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Woodring John H. M.D.; Reed, James C. M.D.
Journal of Thoracic Imaging: Spring 1996
Original Articles: PDF Only

Atelectasis is one of the most commonly encountered abnormalities in chest radiology and remains a daily diagnostic challenge. At times atelectasis can be overlooked, particularly when pulmonary opacification is minimal or absent, and at other times it might be interpreted as being some other form of intrathoracic pathology, particularly pneumonia. The direct signs of atelectasis are crowded pulmonary vessels, crowded air bronchograms, and displacement of the interlobar fissures. Indirect signs of atelectasis are pulmonary opacification; elevation of the diaphragm; shift of the trachea, heart, and mediastinum; displacement of the hilus; compensatory hyperexpansion of the surrounding lung; approximation of the ribs; and shifting granulomas. For descriptive purposes, atelectasis can be divided into the following types: segmental, lobar, or whole lung; subsegmental; platelike, linear, or discoid; round; and generalized or diffuse. Resorption atelectasis is caused by resorption of alveolar air distal to obstructing lesions of the airways; adhesive atelectasis stems from surfactant deficiency; passive atelectasis is caused by simple pneumo-thorax, diaphragmatic dysfunction, or hypoventilation; compressive atelectasis is due to tension pneumothorax, space-occupying intrathoracic lesions, or abdominal distention; cicatrization atelectasis stems from pulmonary fibrosis; and gravity-dependent atelectasis is the result of gravity-dependent alterations in alveolar volume. Whenever signs of volume loss are present on a chest radiograph, the radiograph should be interpreted as showing atelectasis. By understanding the various mechanisms leading to atelectasis, and by considering the underlying conditions, the radiologist should be able to develop an appropriate list of the possible causes of atelectasis. The diagnosis of atelectatic pneumonia should be based upon the presence of clinical signs and symptoms of pneumonia coupled with the identification of pathogenic bacteria in sputum, tracheal aspirates, or protected bronchoalveolar lavage or bronchial brush specimens rather than on the radiographic identification of atelectasis alone.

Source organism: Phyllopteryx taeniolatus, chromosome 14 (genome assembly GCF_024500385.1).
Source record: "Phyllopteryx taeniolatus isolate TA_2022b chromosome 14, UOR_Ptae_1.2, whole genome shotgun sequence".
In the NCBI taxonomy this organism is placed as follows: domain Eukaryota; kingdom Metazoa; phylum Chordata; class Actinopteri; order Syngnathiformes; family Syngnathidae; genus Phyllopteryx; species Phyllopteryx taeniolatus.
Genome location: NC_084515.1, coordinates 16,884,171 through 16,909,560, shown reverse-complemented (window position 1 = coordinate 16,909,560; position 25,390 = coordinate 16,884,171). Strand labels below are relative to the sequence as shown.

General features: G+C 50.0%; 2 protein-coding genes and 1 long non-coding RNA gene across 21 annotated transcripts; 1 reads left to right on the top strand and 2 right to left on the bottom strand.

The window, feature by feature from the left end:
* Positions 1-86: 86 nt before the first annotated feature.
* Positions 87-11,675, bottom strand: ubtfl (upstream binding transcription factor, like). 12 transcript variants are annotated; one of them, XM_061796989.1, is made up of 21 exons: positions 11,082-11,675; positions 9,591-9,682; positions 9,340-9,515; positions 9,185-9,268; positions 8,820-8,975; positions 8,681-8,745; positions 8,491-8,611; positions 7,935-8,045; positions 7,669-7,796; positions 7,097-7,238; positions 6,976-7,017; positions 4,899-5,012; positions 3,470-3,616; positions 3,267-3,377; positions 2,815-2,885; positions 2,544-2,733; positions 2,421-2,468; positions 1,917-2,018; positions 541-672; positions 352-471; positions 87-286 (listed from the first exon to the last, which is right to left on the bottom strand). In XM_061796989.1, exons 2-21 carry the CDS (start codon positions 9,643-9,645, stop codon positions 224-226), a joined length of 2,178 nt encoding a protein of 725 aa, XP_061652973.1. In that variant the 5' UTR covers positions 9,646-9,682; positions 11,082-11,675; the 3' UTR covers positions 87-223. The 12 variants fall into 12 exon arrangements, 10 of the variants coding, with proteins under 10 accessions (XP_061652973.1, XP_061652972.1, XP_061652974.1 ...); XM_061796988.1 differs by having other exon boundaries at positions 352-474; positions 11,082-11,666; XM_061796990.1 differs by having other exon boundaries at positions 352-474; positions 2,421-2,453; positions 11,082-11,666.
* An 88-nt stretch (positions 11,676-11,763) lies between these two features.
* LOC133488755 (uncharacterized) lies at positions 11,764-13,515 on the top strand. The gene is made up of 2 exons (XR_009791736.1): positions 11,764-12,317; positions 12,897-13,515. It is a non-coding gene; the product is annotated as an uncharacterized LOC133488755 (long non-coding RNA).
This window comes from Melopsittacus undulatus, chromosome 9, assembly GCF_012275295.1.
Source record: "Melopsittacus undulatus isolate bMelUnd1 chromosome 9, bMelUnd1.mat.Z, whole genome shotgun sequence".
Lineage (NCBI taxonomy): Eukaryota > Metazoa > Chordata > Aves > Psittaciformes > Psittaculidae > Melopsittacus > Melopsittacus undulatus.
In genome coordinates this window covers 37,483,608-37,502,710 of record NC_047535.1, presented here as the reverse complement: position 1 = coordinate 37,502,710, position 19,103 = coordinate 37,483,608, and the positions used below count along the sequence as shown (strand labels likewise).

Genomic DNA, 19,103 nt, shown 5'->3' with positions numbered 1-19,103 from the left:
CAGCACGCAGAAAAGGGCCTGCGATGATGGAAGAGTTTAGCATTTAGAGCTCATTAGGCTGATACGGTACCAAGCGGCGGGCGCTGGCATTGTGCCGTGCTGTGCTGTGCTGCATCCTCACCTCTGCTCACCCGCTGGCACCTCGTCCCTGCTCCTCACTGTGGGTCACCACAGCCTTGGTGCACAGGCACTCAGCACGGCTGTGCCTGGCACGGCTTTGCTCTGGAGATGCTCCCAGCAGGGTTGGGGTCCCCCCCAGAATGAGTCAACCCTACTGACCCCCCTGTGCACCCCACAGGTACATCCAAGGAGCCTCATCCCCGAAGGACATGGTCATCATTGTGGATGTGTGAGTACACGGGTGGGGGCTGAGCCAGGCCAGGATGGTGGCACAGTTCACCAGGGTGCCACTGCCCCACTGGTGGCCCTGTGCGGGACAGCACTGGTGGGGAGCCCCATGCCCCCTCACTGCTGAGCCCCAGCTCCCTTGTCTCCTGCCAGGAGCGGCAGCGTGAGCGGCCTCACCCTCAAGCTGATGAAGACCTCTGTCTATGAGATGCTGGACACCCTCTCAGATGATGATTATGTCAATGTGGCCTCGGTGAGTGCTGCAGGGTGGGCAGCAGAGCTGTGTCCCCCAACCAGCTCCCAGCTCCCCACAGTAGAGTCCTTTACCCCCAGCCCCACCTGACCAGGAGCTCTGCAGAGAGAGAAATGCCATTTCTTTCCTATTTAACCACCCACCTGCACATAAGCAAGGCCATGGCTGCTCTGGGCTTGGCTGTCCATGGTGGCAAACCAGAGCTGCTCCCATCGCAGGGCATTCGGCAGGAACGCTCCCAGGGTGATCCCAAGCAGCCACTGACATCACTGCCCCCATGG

© Williams & Wilkins 1996. All Rights Reserved.